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The move follows an executive order signed by President Biden to review new wells in the Arctic.
Suspension of drilling at the Arctic National Wildlife Refuge (ANWR) was high on President Biden’s to-do list. And on June 1st, the Biden government kept its promise.
A previous executive order, signed on day one in Biden’s office, required the Home Office to impose a drilling moratorium while it was reviewing the program that started the sale of oil leases during the Trump administration.
“After carrying out the necessary review, the Ministry identified deficiencies in the underlying decision-making file that supports the leases, including the lack of an analysis of a reasonable range of alternatives in the EIS carried out under NEPA,” said the Ministry of Interior, referring to the required environmental impact declaration within the framework of the National Environmental Policy Act.
A new secretarial assignment from Home Secretary Deb Haaland calls for a new environmental impact statement, addressing legal issues from the previous statement.
What happens next?
The suspension doesn’t terminate the current rental agreements on ANWR. However, there will be time to provide a full scientific breakdown of the potential environmental impact of drilling.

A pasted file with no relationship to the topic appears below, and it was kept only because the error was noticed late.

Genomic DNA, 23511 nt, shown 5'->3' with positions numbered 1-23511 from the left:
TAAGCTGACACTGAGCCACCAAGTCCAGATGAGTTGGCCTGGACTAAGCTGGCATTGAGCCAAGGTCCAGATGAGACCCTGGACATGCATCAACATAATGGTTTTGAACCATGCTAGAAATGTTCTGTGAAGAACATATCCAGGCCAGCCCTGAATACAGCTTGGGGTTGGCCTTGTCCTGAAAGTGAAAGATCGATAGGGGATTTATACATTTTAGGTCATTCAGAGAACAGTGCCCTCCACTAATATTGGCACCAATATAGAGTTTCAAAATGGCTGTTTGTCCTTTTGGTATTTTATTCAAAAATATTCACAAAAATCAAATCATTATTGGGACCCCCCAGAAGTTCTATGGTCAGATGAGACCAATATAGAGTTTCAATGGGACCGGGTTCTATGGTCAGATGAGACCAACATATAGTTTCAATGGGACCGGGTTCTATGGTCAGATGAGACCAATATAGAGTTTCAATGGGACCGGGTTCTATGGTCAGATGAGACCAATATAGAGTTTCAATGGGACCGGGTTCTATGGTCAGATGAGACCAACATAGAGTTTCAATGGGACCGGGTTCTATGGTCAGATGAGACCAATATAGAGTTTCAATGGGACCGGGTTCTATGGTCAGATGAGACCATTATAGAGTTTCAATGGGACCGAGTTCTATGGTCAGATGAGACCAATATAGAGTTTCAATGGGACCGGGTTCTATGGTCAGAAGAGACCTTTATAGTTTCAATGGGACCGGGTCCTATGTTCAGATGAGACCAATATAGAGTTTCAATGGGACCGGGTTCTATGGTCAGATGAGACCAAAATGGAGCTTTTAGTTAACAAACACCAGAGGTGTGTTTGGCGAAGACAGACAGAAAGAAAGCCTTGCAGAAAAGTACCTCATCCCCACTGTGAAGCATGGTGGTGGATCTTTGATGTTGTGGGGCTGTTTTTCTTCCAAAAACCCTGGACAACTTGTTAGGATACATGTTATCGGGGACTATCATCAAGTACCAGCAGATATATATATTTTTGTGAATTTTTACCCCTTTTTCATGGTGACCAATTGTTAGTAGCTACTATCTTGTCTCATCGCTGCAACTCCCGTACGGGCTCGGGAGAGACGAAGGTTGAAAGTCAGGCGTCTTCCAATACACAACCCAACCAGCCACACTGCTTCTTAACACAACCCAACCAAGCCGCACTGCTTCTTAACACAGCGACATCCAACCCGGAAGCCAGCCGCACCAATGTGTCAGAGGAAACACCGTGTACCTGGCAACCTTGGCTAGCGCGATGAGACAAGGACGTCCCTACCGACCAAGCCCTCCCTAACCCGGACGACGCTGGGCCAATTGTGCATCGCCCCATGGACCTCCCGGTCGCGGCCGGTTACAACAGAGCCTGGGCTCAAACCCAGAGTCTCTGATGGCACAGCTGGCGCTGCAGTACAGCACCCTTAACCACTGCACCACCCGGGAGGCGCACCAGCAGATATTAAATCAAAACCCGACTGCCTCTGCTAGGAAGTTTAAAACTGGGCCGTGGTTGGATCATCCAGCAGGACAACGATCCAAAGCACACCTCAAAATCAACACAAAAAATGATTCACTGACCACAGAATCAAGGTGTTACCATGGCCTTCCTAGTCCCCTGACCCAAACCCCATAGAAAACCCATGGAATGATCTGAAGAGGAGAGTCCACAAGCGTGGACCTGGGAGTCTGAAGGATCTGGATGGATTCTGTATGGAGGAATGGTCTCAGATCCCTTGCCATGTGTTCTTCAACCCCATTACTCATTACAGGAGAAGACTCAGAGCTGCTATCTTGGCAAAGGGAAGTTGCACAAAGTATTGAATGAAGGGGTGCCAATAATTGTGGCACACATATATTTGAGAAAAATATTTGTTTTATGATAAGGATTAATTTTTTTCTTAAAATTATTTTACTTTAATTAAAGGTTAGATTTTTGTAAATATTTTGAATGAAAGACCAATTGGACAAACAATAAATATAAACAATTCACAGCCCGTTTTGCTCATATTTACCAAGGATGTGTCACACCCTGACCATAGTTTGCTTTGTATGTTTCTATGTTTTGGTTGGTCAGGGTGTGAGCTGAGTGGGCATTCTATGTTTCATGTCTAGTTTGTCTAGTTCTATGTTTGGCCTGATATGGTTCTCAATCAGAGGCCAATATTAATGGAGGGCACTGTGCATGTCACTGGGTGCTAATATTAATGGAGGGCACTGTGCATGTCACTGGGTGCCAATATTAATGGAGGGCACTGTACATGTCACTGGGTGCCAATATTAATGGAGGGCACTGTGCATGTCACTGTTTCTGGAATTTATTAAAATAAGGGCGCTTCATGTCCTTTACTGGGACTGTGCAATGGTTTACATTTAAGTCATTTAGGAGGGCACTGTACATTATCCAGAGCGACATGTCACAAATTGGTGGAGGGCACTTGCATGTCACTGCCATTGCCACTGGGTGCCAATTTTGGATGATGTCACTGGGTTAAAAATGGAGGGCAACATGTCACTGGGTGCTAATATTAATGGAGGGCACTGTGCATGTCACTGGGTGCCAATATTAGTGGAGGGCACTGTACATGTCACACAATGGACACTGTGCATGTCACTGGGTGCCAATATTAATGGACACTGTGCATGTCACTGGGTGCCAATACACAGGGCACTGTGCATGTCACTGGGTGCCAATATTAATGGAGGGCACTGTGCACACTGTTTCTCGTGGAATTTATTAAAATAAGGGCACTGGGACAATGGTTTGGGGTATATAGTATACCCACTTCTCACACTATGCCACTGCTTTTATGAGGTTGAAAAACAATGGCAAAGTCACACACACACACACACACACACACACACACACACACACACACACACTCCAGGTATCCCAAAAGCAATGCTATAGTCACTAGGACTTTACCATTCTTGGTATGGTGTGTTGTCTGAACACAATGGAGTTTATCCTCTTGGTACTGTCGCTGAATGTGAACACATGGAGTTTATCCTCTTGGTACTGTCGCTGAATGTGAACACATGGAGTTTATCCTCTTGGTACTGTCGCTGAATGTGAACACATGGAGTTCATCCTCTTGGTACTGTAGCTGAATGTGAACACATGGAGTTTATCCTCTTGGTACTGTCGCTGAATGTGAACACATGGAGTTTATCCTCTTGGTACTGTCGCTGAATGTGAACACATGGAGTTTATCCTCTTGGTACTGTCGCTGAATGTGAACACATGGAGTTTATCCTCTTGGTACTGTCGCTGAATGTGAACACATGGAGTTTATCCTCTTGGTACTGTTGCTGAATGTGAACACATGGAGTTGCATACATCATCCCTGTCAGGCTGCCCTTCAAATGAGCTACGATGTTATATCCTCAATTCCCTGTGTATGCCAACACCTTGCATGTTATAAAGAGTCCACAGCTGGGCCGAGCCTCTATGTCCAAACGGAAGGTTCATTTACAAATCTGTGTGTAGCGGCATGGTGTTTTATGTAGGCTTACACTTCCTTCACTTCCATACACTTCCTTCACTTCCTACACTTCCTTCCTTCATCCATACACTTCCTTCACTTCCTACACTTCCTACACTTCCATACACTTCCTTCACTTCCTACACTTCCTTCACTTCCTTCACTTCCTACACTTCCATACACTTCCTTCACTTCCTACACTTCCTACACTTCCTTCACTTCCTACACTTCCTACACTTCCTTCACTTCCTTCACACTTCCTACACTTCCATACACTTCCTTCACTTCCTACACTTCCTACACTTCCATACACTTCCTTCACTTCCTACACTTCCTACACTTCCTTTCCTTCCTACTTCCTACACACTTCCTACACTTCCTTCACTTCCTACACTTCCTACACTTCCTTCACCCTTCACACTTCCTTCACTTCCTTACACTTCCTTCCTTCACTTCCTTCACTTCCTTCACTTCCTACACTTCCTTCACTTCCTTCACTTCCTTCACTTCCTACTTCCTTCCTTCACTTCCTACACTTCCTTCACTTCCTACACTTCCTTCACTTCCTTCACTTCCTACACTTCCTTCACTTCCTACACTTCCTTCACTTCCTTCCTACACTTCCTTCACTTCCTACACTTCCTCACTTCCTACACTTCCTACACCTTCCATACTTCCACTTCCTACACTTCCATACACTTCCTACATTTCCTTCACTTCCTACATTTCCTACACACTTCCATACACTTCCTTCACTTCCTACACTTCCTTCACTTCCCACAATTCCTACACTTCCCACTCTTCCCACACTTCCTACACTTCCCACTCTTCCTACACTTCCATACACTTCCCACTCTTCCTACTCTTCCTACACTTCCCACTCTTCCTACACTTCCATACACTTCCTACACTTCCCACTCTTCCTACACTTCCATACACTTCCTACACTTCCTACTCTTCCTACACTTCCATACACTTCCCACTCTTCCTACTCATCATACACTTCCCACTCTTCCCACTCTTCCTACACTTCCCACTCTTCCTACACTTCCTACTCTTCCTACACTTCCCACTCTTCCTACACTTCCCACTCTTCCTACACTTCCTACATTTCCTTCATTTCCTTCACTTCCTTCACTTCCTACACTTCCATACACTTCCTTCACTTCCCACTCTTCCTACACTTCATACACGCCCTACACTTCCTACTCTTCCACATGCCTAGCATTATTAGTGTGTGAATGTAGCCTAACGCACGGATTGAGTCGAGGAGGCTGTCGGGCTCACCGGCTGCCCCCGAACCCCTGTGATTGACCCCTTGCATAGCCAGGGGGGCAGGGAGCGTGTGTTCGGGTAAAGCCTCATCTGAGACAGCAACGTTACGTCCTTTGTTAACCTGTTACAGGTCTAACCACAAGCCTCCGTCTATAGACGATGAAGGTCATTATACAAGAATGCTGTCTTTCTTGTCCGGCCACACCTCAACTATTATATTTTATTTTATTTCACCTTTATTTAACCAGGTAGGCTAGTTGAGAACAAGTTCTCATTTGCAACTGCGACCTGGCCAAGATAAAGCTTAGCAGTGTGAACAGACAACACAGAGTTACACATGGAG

It is important to note that the leases themselves did not attract much attention from the oil and gas industry. Only three companies bought leases from the federal government, including two small businesses on 75,000 acres.
The largest tenant was the state of Alaska, which offered the minimum price of $ 25 for 500,000 acres along Prudhoe Bay. The latter also has potential legal implications. It is not yet known whether the state can legally acquire leases.
The Home Office will use the suspension to investigate the potential environmental cost of the leases and legal implications, if any, from the Trump administration’s process of opening the leases to the public.
Protection of the Arctic
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ANWR comprises 19.6 million hectares of wilderness, 8.9 million of which are protected as wilderness. The refuge is inhabited by caribou, polar bears, brown bears, wolves, wolverines and more. It borders on that National oil reserve, which holds 23 million acres of federal mineral rights.
The refuge is currently a paradise for hunting, gathering, recreation and of course a nature reserve that extends over several million hectares. Its existence supports and complies with the laws of the international nature conservation agreement. In addition to the landscape, it also provides massive protection for water.
Studies have shown that female caribou in Prudhoe Bay reduced the use of land disrupted by drilling activities by 78%. For more than a millennium, tribes like the Iñupiat and Gwich’in have been closely associated with these dwindling herds.
“We believe the future of Gwich’in and the future of the caribou are the same, ”said Jonathon Solomon, the elder of Gwich’in. “The damage done to the porcupine-caribou herd is damaging the Gwich’in culture and the millennia-old way of life.”
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